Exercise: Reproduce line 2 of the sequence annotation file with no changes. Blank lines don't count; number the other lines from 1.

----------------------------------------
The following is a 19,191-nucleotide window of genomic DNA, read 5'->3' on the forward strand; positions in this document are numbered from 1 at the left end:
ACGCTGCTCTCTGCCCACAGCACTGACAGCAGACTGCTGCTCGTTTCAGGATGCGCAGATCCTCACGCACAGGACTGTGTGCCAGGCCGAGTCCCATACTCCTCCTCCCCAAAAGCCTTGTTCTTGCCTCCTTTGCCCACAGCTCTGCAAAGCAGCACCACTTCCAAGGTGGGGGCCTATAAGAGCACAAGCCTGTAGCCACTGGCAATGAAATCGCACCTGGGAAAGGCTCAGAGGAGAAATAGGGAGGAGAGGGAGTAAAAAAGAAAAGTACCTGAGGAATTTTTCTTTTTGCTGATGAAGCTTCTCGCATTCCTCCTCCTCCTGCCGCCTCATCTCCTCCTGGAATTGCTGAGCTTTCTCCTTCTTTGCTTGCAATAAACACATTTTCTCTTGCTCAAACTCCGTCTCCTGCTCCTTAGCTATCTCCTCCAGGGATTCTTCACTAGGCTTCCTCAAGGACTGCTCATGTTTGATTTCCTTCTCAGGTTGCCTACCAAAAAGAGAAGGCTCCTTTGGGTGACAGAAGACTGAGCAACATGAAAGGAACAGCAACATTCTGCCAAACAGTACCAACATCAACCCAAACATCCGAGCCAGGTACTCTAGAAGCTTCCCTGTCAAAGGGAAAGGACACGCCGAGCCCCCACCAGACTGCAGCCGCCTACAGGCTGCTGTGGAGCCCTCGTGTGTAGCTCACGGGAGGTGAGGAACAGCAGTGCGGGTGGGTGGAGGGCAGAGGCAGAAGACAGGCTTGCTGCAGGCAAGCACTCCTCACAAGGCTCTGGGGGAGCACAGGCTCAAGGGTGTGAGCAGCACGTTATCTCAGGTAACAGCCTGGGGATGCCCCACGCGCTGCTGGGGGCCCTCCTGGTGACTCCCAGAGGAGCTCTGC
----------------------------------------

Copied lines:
ACGCTGCTCTCTGCCCACAGCACTGACAGCAGACTGCTGCTCGTTTCAGGATGCGCAGATCCTCACGCACAGGACTGTGTGCCAGGCCGAGTCCCATACTCCTCCTCCCCAAAAGCCTTGTTCTTGCCTCCTTTGCCCACAGCTCTGCAAAGCAGCACCACTTCCAAGGTGGGGGCCTATAAGAGCACAAGCCTGTAGCCACTGGCAATGAAATCGCACCTGGGAAAGGCTCAGAGGAGAAATAGGGAGGAGAGGGAGTAAAAAAGAAAAGTACCTGAGGAATTTTTCTTTTTGCTGATGAAGCTTCTCGCATTCCTCCTCCTCCTGCCGCCTCATCTCCTCCTGGAATTGCTGAGCTTTCTCCTTCTTTGCTTGCAATAAACACATTTTCTCTTGCTCAAACTCCGTCTCCTGCTCCTTAGCTATCTCCTCCAGGGATTCTTCACTAGGCTTCCTCAAGGACTGCTCATGTTTGATTTCCTTCTCAGGTTGCCTACCAAAAAGAGAAGGCTCCTTTGGGTGACAGAAGACTGAGCAACATGAAAGGAACAGCAACATTCTGCCAAACAGTACCAACATCAACCCAAACATCCGAGCCAGGTACTCTAGAAGCTTCCCTGTCAAAGGGAAAGGACACGCCGAGCCCCCACCAGACTGCAGCCGCCTACAGGCTGCTGTGGAGCCCTCGTGTGTAGCTCACGGGAGGTGAGGAACAGCAGTGCGGGTGGGTGGAGGGCAGAGGCAGAAGACAGGCTTGCTGCAGGCAAGCACTCCTCACAAGGCTCTGGGGGAGCACAGGCTCAAGGGTGTGAGCAGCACGTTATCTCAGGTAACAGCCTGGGGATGCCCCACGCGCTGCTGGGGGCCCTCCTGGTGACTCCCAGAGGAGCTCTGC